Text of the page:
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The Parents' Review

A Monthly Magazine of Home-Training and Culture

Edited by Charlotte Mason.

"Education is an atmosphere, a discipline, a life."
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The Church of the Hunted Stag: A Tale for the Children [German folk tale]

Volume 2, no. 1, 1891/92, pgs. 52-55


In the days of old there was in a forest of Germany a monastery and a church. It was hidden away in the depths of the tall trees, and it was built by monks, who laboured with their own hands at bringing the stones from the quarry and at carving the figures for the pillars and the walls. The bishops of the country and all the high officers of the Emperor's court knew it as the Abbey of St. Boniface, for Boniface had been as an angel to the land, and they gave his name to many churches; but the people who lived and had lived, their fathers and grandfathers from time immemorial, in the clearings of the forest, called it the Church of the Hunted Stag.

And this is how it got its name.

As yet the country was half savage, and the heathen gods lived on, Woden, Thor, and Freya; for the great king Woden did not without a struggle give up his monarchy to the new king Christ. So some of St. Boniface's followers had come to this district meaning to build a church there, and to teach the people Christianity. Down fell the forest trees, and in a short time there was a clearing large enough for the monks to begin upon. For in those days the monks, the clergy of the time, would carry in the stones in the morning hours, and sing the vespers at sunset. Thus the church walls slowly rose, and the nave was finished. Then they set themselves more carefully at the eastern end, as the fashion was and is; and they came to their Abbot and said,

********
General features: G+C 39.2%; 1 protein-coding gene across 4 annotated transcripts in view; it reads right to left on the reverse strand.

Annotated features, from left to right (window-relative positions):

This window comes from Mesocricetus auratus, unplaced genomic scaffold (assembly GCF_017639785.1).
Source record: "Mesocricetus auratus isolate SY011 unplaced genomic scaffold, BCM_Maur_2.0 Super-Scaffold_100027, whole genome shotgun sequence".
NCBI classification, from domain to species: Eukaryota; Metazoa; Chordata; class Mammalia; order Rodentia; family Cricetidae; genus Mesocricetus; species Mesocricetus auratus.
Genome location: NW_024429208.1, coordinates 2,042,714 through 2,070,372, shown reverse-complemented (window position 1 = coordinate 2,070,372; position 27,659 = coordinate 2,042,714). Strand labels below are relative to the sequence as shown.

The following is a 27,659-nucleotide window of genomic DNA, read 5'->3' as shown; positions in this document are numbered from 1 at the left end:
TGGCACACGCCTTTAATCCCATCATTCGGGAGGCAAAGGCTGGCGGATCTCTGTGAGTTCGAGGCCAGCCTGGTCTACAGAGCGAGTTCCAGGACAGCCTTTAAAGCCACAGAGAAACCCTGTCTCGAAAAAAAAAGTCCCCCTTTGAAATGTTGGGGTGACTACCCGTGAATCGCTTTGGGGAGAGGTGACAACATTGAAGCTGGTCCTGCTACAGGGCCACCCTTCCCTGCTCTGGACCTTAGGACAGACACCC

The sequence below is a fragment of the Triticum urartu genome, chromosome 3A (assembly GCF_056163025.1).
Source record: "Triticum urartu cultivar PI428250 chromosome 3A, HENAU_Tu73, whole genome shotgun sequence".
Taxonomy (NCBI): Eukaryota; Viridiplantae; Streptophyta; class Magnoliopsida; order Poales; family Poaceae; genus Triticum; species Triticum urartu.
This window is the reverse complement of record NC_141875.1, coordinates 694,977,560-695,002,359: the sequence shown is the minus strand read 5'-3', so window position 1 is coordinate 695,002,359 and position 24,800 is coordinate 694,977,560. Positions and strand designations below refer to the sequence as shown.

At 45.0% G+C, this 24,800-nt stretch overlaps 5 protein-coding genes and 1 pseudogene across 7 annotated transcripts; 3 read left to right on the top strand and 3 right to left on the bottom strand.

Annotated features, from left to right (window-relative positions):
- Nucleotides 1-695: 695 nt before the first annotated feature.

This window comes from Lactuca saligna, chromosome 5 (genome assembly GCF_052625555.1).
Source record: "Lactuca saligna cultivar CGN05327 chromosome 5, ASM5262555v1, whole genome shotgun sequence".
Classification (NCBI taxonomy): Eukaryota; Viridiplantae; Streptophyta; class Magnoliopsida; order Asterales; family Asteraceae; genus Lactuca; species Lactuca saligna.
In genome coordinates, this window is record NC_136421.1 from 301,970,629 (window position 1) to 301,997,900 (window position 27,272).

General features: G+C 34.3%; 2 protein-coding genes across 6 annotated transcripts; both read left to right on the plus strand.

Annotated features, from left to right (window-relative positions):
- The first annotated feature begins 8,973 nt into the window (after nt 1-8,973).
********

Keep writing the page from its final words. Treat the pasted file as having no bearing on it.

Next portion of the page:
"Father, you know that nave and chancel are almost finished, and part of the church is roofed. But upon the eastern wall nothing is carved, and we must have an altar-piece. And now we have worked together as friends and brothers;' but who among us shall carve that altar-piece, and what shall it be? Do you decide, and the workman that is the best, choose him. The best man for the best work."

And the Abbot named one, and said, "Leave him in peace; let him do what he will."